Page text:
Monday, July 25, 2016

ACID (Part 3)

So in the last post we discussed Isolation (the third letter from ACID). We managed to cover the 1st isolation level which was the Read Uncommitted. That level of isolation in fact offers no isolation at all (thus poor consistency), but yield excellent performance because we don't have to jump to previous "versions" of the record being read. The three phenomenas are reproducible with the read uncommitted. The next level of isolation we want to talk about is Read Committed.

Here is the reference to all ACID posts that I authored:

ACID (Part 1) - Atomicity and Consistency
ACID (Part 2) - Isolation (Read Uncommitted)
ACID (Part 3) - Isolation (Read Committed)
ACID (Part 4) - Isolation (Repeatable Read)

Read Committed

This isolation level offers isolation against uncommitted reads. A transaction will only read entries that has been committed by other transactions. So from this definition we know that dirty reads phenomena cannot appear in this isolation level. But again, we need a good example that illustrates this. Lets do our Instagram example again.

Brief recap, the Picture table has the LikesCount field which keeps track of how many likes a picture got. This is a performance tweak in order to avoid querying the Like table every time we want to get the likes count for a picture. We notice that picture 1 has 1 like only by Jon and picture 3 has two likes by Reek and Sansa. Picture 2 has 2 likes by Jon and Reek. The Picture_ID is the primary key in the Picture table, while both the Picture_ID and the User constitute the primary key for the Like table. There are many fields that we can add but for simplicity we are sticking with these now.

Jon has already liked picture 2, but he is insisting in liking it again, we have nice atomicity and consistency that prevent him from doing so but lets see what happens. Jon fires up a like on picture 2, and fraction of a second later Sansa loads up picture 2, this will retrieve the number of likes.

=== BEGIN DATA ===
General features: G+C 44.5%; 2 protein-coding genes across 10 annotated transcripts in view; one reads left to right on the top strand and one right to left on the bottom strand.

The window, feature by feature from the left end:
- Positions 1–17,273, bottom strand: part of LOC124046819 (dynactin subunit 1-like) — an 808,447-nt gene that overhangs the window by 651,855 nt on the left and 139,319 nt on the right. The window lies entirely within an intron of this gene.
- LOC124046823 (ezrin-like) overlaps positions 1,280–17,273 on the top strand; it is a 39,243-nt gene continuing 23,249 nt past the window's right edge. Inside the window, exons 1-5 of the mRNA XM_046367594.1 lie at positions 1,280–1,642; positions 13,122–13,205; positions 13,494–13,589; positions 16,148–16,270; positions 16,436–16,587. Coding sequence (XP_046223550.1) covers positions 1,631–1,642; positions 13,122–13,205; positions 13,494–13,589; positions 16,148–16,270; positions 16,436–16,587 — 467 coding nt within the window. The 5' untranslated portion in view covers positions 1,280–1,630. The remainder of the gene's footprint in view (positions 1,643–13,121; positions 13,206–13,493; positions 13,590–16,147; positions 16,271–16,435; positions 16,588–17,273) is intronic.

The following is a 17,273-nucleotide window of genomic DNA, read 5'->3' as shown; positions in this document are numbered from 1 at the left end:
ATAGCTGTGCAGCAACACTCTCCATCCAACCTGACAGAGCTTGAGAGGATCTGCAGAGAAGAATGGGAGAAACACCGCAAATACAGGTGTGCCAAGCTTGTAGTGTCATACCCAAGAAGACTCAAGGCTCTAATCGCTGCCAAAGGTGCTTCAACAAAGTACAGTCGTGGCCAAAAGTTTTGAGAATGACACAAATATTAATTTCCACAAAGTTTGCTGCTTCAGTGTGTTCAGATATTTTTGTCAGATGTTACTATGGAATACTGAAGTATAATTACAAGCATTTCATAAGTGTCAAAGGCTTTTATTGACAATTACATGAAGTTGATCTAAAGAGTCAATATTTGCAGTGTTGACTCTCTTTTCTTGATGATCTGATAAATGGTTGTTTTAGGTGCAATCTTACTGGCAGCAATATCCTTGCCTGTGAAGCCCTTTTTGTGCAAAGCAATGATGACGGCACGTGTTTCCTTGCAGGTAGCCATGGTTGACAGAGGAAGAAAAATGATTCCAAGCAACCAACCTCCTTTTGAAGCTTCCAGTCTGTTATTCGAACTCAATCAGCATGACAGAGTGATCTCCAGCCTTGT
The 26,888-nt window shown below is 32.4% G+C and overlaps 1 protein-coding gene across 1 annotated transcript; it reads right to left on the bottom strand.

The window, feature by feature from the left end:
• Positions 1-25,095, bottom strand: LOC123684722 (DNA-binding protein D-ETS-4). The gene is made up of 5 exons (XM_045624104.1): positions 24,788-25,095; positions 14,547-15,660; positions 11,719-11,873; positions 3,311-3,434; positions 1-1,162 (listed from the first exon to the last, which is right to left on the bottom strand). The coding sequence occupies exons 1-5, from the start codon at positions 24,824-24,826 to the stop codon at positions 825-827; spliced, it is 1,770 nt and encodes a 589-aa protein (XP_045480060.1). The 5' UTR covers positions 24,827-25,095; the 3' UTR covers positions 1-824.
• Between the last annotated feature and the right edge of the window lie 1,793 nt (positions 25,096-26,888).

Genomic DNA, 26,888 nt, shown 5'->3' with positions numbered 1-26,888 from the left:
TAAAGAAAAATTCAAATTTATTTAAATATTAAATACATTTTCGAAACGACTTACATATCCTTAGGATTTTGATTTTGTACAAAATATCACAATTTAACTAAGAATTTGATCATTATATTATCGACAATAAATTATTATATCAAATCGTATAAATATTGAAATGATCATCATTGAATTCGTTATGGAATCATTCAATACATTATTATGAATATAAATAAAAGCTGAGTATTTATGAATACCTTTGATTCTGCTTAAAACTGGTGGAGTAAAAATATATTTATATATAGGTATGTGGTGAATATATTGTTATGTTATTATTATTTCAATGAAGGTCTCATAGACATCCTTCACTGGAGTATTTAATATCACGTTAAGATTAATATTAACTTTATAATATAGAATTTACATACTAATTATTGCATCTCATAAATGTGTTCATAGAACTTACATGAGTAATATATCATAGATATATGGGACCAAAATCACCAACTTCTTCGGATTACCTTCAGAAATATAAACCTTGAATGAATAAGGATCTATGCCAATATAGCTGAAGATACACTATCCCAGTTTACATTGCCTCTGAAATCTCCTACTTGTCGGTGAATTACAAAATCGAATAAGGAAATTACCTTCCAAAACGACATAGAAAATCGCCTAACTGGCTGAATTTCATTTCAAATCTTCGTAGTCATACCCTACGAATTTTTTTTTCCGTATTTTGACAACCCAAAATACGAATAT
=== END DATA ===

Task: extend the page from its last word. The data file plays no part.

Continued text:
Jon sends the like, first query executes successfully, incrementing the likes count.

Before Jon second query executes, Sansa's Select kicks in to read picture 2 row, she is going to get 2 likes instead of 3. This is because we are operating under the Read Committed isolation level, and since Jon still did not commit his transaction, Sansa is getting the current committed value. So we have avoided a dirty read phenomena. 

Sansa issues another read to the Like table to get all the users who likes picture 2, she gets two rows, Jon and Reek. Consistent with the number of likes she got.

Jon transaction moves on and executes the second query which fails because of the constraint we have in place. Rolling back the entry for likes back to 2.

Jon gives up, his transaction is finished and he failed to ruin our system consistent state. But meanwhile a new user comes in, Eddard, likes picture 2, he is a brand new user who never liked picture 2 before so his transaction commits fine.

Sansa's transaction is still running she is querying other tables, doing some stuff, updating the view count perhaps, and then finally, she comes back for a final read of picture 2 getting the likes count. She is getting a different result although she executed the same query twice in the same transaction. So we still get non-repeatable read phenamona with read committed isolation level.  

She issues a final read to the Like table to find out the list of users who liked picture 2, and surprise surprise, she got an extra record this time, hence Phantom read is also reproducible with read committed. 

So this isolation level did save us from a dirty read but still we getting phantoms and non-repeatable reads. The reason is that Read Committed reads committed transactions, and during the life time of the transaction a lot of other transactions can commit stuff that touches the data our transaction is about to read.

Next up, Repeatable Read